Once again, the heavy hand of self-inquiry had given me the finger of reflection that pointed squarely at my many assumptions. Who are you calling a dummy and why? And what makes you the real deal? it asked. I’m telling you, the finger can be rough sometimes.
I gave it all some thought—Sarah’s raving and my ranting—and I was reminded of some very important truths I’d like to run by you:
1. Dummies are driven by outward appearance. In both our cases, Sarah and I saw something outside ourselves that we were convinced we needed. We figured that looking the part would somehow change us for the better or improve our performance in an area we felt we were lacking. I can’t speak for Sarah’s logic, but there is no way a fancy short set was going to make be a faster runner. The bottom line was I had to put in my mileage, period. The gazelle knew it too; she was the real deal. And that leads me to my next point;
2. Real deals already know the truth of who they are. They own it. When you’re the real deal, you don’t quibble and bargain. You don’t waste time judging and dashing about trying to get more stuff to make you look better, either. When you’re the real deal, legitimacy and power emanate from within you—you own it. You don’t need to flaunt or justify yourself to other people, which prompts me to give you the finger and ask you to ask yourself—the next time you’re caught in an extreme reaction—was I being a dummy or the real deal just now?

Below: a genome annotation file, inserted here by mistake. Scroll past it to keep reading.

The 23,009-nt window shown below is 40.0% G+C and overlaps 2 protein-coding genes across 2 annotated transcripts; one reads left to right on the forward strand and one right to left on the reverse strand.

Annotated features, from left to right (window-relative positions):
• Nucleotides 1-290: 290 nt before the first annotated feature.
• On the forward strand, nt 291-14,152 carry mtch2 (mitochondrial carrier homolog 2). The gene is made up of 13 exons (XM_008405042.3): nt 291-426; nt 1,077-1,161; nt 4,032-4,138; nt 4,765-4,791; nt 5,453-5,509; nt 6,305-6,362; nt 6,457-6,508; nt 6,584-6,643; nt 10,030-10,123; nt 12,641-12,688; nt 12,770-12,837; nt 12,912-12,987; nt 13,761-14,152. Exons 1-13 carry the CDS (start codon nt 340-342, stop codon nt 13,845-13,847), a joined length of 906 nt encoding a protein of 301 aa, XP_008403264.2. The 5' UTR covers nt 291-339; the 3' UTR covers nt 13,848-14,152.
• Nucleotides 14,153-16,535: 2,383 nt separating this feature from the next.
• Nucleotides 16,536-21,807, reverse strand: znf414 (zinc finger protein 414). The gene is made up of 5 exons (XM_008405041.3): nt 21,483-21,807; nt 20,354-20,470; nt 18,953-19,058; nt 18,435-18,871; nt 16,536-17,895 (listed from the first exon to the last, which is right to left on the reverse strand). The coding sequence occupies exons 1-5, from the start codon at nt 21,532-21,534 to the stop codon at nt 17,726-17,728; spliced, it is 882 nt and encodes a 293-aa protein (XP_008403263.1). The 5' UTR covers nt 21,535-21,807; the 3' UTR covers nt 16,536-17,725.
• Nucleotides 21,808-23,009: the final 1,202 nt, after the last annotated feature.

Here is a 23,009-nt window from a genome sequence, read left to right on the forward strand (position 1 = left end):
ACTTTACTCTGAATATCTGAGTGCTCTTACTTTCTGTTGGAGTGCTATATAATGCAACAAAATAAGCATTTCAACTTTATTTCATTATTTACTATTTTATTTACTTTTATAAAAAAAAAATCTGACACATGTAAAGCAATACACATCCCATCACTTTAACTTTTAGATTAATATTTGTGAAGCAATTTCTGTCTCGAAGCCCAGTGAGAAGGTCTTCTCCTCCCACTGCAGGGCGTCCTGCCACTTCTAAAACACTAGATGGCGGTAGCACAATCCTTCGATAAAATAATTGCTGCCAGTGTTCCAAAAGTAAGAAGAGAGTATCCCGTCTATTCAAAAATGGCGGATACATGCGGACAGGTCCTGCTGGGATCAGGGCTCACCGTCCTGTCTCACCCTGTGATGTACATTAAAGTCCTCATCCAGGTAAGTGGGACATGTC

It’s not easy to acknowledge less-than-flattering aspects of our personalities, but experience shows me that each time I investigate the ways I judge other people, I learn a whole lot more about myself in the process. Do not kid yourself on this point: real self-inquiry is an ongoing, deeply personal practice—the key word here being practice. How willing are you to look behind the front of your own judgments? Better yet, how willing are you to listen for the answers and revise your life accordingly?
Once I finished sifting through my annoyance at Sarah—who, by the way, represents various people and perspectives I’ve encountered over time—I recognized the opportunity to look at the ways I may have overcompensated when I was feeling scrutinized, judged, or less-than-legitimate in other people’s eyes. The defensive feelings I had in response to her were applicable to myself all along. Aha! Getting down to the real deal of what bugged me brought me to a deeper understanding of my own emotions, which then led me back to more compassion for Sarah and whatever her struggles were.
Getting stuck in judgment of others can make us defensive—because they’re offensive, right? It closes us down and shuts us off from important lessons. In more extreme cases we start behaving foolishly, leaving little room for the truth to trickle in. Before we know it, we wind up hardened, inflexible, fake, and manipulated after a fashion—just like dummies.
Depending on what day you catch me, I take comfort in knowing my willingness to be the dummy — or to have that pointed out to me when I can’t recognize it on my own — can teach me a whole lot about compassion and help me become a better person when I allow it to. That being said, let’s be real—I still want to look good in the process. Is that so wrong?